At the executive level, the gap is far from closed. For the past three years, the Student Government President has been a straight white male from the School of Public Affairs Leadership Program. Another student fitting this description intends to run in the upcoming presidential election.
“It’s absolutely a mentorship thing,” said President Nate Bronstein, a junior. “In all honesty, I don’t think it’s a coincidence that each president has mentored the one prior, and that person ended up filling their position. That being said, these mentors also mentor more than one person.”
Quinn Pregliasco thinks that the mentorship system can lead to a demographic imbalance in leadership. “So the president or director of the club kind of mentors someone and they get most exposed, and they are the next natural one. I think oftentimes people mentor people they see themselves in,” she said. “So if you’re a white male you’re going to mentor a white male, if you’re a Latino female you’re probably going to want to mentor another Latino female just because you see yourself in them.”
While Bronstein himself may be a white male teaching assistant from the SPA Leadership Program, he boasts of a cabinet that’s more representative of the student body. “More than half of my cabinet is women,” Bronstein said, though he acknowledges there is a gender gap in terms of elected positions. He’s not the first to note that there just aren’t many female candidates.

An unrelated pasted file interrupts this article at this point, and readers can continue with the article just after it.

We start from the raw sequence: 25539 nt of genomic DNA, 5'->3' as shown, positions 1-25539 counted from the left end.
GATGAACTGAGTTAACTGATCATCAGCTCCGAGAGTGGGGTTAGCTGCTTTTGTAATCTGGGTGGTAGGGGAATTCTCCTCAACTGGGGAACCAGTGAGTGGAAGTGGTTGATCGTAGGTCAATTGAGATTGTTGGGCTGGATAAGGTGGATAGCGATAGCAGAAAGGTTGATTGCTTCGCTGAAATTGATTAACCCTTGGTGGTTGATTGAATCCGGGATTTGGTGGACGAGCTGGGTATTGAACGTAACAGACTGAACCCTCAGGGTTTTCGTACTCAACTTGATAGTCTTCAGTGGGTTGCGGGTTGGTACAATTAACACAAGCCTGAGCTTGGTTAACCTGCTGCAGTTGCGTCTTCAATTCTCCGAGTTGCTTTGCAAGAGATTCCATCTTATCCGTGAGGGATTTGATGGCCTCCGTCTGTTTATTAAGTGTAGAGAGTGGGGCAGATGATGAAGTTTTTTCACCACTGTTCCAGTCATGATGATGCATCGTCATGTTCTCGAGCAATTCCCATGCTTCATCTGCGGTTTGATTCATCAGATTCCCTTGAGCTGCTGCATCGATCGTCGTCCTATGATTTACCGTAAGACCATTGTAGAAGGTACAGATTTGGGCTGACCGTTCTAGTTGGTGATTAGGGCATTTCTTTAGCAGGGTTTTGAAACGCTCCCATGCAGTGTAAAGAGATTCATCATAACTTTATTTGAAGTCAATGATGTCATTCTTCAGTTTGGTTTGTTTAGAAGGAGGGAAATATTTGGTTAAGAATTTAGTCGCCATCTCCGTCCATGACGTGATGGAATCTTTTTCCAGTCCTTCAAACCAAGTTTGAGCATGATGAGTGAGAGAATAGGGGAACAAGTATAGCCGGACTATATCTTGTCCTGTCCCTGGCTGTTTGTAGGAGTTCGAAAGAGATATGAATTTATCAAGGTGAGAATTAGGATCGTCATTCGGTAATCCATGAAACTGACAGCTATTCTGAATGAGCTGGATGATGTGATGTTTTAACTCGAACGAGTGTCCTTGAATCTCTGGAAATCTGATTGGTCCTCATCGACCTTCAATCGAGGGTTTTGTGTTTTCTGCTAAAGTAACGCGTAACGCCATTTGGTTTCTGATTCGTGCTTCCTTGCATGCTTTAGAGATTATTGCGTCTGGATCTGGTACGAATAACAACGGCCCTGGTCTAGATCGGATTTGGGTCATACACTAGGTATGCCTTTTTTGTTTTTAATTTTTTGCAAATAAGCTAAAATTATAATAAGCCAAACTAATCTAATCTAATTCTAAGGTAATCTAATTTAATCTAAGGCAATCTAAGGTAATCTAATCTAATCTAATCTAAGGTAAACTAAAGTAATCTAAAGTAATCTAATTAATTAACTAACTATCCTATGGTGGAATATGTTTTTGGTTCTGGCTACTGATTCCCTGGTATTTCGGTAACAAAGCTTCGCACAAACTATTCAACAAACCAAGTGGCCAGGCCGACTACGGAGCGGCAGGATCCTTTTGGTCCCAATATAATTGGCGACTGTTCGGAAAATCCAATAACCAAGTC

“I love the initiative Kathryn [Baxter] is putting forth because we need more female candidates,” Bronstein said. “Typically when they run they do pretty well. This year, we’re fortunate enough to have Maia [Tagami], our VP.”
SG fares better when it comes to racial inclusiveness. Around 25 percent of Bronstein’s cabinet and 20 percent of the senate are racial minorities. People of color make up around 20 percent of the AU student body.
The shortage of female leaders is not a problem exclusive to Student Government. The executive boards of both College Republicans and College Democrats are comprised entirely of males this semester (though both have at least one vacancy to fill). Within campus media, just short of half of the eight media organizations have female leaders. A number of advocacy groups, however, are headed by women, like Eco-Sense, Colleges Against Cancer and the AU STAND Coalition.
McBride believes that the leadership on campus should represent the makeup of the student body and that leaders as well as individuals should step up to help make that happen.
“I think too often people think that accepting that it’s our responsibility to change it is the same thing as accepting blame, and I don’t think that’s right,” he said.
Of course, AU can’t be faulted for existing in a world dominated by white men. But it would be better if we were the pioneers: changing the system, rather than perpetuating it. The women’s caucus and Campaign College are a good start, but programs like this need to expand to have a lasting impact.
“On college campuses we have a unique opportunity because we make the rules,” Lawless said. “We don’t have to necessarily embrace the way the status quo looks and we don’t need to raise hundreds of thousands of dollars to change that.”
P.S.: It’s not just us — read about SG women at Georgetown here.
Illustration by Hannah Karl